* Pancreatic sections were stained with haematoxylin and assessed for insulitis as described in the ‘Materials and methods’ section. For each mouse, five sections were scored, and twelve mice from each group were evaluated. A representative image for each grade of insulitis is shown.
Epigallocatechin gallate promotes viability of human pancreatic islets exposed to pro-inflammatory cytokines
Since EGCG had no effect on pro-inflammatory cytokines and insulitis, we speculated that EGCG may have a direct protective effect on pancreatic islet β-cells exposed to these cytokines. We show that incubation of human islets with a cocktail of cytokines (IL-1β (5 ng/ml) and IFN-γ (10 ng/ml)) for 48 h reduced islet cell viability (P = 0·002) (Fig. 4(A)). However, addition of EGCG promoted islet viability in a dose-dependent manner, with 1 and 10 μm concentrations exerting a significant protective effect (P = 0·045 and 0·011, respectively), which was associated with a better three-dimensional configuration (Fig. 4(B)). These data suggest that EGCG may be a β-cell-protective agent with the potential to reduce the risk of T1D by preserving β-cell mass. Caspase proteins are critical components responsible for apoptosis, and caspase-3 is one of the key proteases involved in the convergence of disparate apoptotic signalling pathways. In parallel to increased cell viability, EGCG at the same concentrations potently inhibited caspase-3 activity in isolated human islets (Fig. 4(C); P = 0·023 and 0·012, respectively), confirming an anti-apoptotic effect of EGCG on human islets.
In the present study, we found that EGCG at a dose of 0·05 % (w/v) in drinking-water effectively delayed the onset of diabetes in NOD mice. Consistently, EGCG administration improved glucose tolerance and lowered glycosylated Hb levels in NOD mice, which were concomitant with significantly improved plasma insulin levels and survival rates of diabetic animals. In addition, EGCG treatment significantly promoted human pancreatic β-cell survival. These findings provide evidence for the first time that EGCG may be a natural agent that can potentially be used to prevent T1D.
EGCG has been reported to exert the beneficial effects in three autoimmune diseases: rheumatoid arthritis(Reference Ahmed, Pakozdi and Koch17), Sjogren's syndrome(Reference Hsu, Dickinson and Qin18) and encephalomyelitis(Reference Aktas, Prozorovski and Smorodchenko19). These results suggest that EGCG may have an immunomodulatory effect. However, there is no study, to our knowledge, determining whether EGCG has a beneficial effect on the prevention or treatment of T1D, although the effect of EGCG on streptozotocin-induced diabetic mice has been examined(Reference Song, Hur and Han33, Reference Yun, Kim and Song34). T1D is a chronic autoimmune disease characterised by the T-cell-mediated destruction of pancreatic β-cells, resulting in absolute insulin deficiency(Reference Goto, Kida and Kaino35). In this context, the acute diabetic rodent model caused by injection of streptozotocin, which induces diabetes largely by causing glucose transporter-2-mediated β-cell damage, is not a closely relevant animal model of human T1D. Nevertheless, high doses of EGCG were directly injected into animals in these studies, which are unrealistic and far beyond those physiologically achievable through dietary consumption. In the present study, we present evidence that EGCG, provided in drinking-water at a dose (0·05 %) relevant to human consumption of green tea, can prevent the onset of diabetes in NOD mice. These mice are the most widely used and probably the best representative animal models of human T1D because they have far more similar characteristics of human T1D than pharmacologically induced models with respect to the immunoregulation and pathogenesis of diabetes(Reference Makino, Kunimoto and Muraoka36, Reference Yoshida and Kikutani37). Therefore, the present study using this rodent diabetic model may provide information applicable for further clinical trial in humans.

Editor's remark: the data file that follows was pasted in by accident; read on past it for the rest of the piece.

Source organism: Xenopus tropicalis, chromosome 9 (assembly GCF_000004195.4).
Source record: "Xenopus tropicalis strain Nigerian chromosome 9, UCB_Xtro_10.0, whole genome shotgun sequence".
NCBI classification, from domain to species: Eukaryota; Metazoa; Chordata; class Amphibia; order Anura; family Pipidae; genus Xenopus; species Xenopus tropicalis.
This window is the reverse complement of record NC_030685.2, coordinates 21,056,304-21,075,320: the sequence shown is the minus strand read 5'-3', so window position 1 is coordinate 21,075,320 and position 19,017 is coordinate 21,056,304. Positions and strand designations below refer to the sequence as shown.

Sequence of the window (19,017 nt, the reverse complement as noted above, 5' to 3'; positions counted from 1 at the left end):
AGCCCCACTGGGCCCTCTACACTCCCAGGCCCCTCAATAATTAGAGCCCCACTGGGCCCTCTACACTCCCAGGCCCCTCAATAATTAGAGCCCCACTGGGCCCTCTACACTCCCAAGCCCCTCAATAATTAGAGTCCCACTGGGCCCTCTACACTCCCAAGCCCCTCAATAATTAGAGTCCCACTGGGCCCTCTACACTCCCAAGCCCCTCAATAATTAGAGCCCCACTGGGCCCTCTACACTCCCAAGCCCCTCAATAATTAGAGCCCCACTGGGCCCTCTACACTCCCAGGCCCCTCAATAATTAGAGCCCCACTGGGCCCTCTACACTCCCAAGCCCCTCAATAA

EGCG has been shown to exert an insulin-like effect in several in vitro studies(Reference Anton, Melville and Rena38). However, the hypoglycaemic effect of EGCG in NOD mice is not likely to be ascribed to this potential action because the observed insulin-mimetic effect of EGCG was only achieved at pharmacological doses of EGCG ( ≥ 50 μm), which is far beyond achievable plasma levels (0·6–1·8 μm) in both humans and animals through dietary ingestion of green tea extracts or pure EGCG supplements(Reference Riemersma, Rice-Evans and Tyrrell39, Reference Van Amelsvoort, Van Hof and Mathot40). EGCG has been reported to suppress intestinal absorption of glucose in rodents(Reference Skopec, Green and Karasov41), which could contribute to postprandial blood glucose control. However, we found that EGCG treatment also improved fasting blood glucose levels and intraperitoneal glucose tolerance, which only reflects a direct response of β-cells to circulating glucose(Reference Vialettes, Vague and Lassmann42–Reference Reimer and Russell44). Consistently, mice fed EGCG had about a threefold increase in circulating insulin levels compared with the control group. Therefore, the potential effect of dietary EGCG on intestinal events related to nutrient absorption plays no significant role in EGCG action in NOD mice. Rather, these data suggest that the anti-diabetic effect of EGCG may be at least partially due to the preservation of functional β-cell mass, an aspect that requires further investigation.